The concept of corporate responsibility has evolved considerably over the past two decades, now encompassing such foundational ideas as the Triple Bottom Line, the Principles of Responsible Investment (PRI), and Environmental, Social, and Governance (ESG)-based investing. More than $40 trillion of assets under management worldwide are based on ESG criteria, and analysis shows that companies that score high on ESG criteria outperform the market.
It’s increasingly apparent that ESG criteria are important in evaluating not only a company’s governance and leadership, but also its longevity. These trends reflect what survey after survey have shown: that growing numbers of stakeholders—employees and senior leaders, as well as customers and partners—want to work for or deal with sustainable companies.
Yet when it comes to sustainability initiatives, one thing that’s often forgotten is the power of collaboration. Any company that has succeeded in its sustainability efforts knows that these efforts take an unwavering commitment from the top. Many companies, Wipro included, have managed to embed the commitment to sustainability in their culture and value system. But this alone is insufficient. To sustain their sustainability aims, companies must look beyond themselves to enlist others in what is truly a global endeavor.
Sustainability is a Group—and Global—Effort
In July 2020, Wipro joined forces with nine of the world’s largest companies, including Unilever, A.P. Moller–Maersk, Microsoft, Mercedes-Benz, and the Environmental Defense Fund, to found Transform to Net Zero. By sharing best practices and knowledge gained from our collective experimentation and experience, this cross-industry coalition aims to inspire companies to action and help them advance in their efforts toward achieving net-zero emissions.
One best practice we’ve gained from our long track record in sustainability is to think outside our four walls. For many companies, internal operations actually represent a fraction of their total emissions. At Wipro, for instance, nearly 75% of our carbon footprint comes from outside our own operations. Herein lies the challenge: companies can only achieve carbon reduction across their value chain by looking at the full lifecycle of their products and services. Transforming to net zero is quite literally a group effort.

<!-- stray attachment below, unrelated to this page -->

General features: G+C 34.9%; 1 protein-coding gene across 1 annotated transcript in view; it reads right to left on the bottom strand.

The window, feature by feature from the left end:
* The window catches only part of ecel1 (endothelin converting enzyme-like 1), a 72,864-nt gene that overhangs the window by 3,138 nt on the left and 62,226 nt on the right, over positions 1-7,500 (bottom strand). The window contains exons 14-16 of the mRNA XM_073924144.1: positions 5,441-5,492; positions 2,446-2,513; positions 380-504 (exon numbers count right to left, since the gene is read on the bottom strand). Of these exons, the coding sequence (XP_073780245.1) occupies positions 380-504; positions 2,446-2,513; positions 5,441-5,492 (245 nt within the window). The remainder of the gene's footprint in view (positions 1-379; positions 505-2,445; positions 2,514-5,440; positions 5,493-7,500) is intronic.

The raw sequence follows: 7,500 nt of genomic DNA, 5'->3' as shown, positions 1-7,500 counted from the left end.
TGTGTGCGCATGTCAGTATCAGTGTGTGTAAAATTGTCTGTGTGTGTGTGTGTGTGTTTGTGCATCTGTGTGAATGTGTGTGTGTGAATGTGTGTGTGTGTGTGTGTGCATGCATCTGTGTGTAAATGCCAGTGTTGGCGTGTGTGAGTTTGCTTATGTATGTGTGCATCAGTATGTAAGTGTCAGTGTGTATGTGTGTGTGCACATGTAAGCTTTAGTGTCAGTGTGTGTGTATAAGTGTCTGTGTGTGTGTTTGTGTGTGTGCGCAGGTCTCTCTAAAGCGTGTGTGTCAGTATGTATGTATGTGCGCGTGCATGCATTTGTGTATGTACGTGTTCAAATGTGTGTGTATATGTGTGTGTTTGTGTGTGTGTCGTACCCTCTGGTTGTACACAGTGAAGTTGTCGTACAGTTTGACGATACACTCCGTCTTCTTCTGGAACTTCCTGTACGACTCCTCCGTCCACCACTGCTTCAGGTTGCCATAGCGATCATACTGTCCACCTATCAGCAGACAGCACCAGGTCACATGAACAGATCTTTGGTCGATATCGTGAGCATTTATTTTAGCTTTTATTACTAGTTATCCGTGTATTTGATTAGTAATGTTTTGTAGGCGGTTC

Addressing the value chain footprint is a complex business, more so today because of the interconnectedness of the global economy. Conversations have moved beyond “offsetting” negative impacts and towards “insetting”—investing in initiatives in your own value chain. With this approach, companies need to honestly assess their total footprint, upstream as well as downstream, and consider what changes they might make in how they design products. That includes designing for refillability and recyclability.
Whether launching a sustainability program or expanding an existing one, the following four takeaways—all of which have borne fruit for our company—can easily be applied by others.
Competition may be hard-wired into the business mindset, but sustainability depends on cooperation and collaboration within and across industries. The practices of every company, regardless of industry sector, have a bearing on the well-being of people as well as of the earth. Much as we live, work, and play on the same planet, we must think and act collaboratively to build and sustain sustainability programs for the long term.
Group Manager Corporate Sustainability Program
Dinni leads the sustainability charter for Wipro and, with the sustainability initiatives program team, collaborates with industry and the government on various ecological, social, education, and community programs. The team anchors disclosures based on global frameworks like GRI, CDP, DJSI, IIRC, and OeKom among others.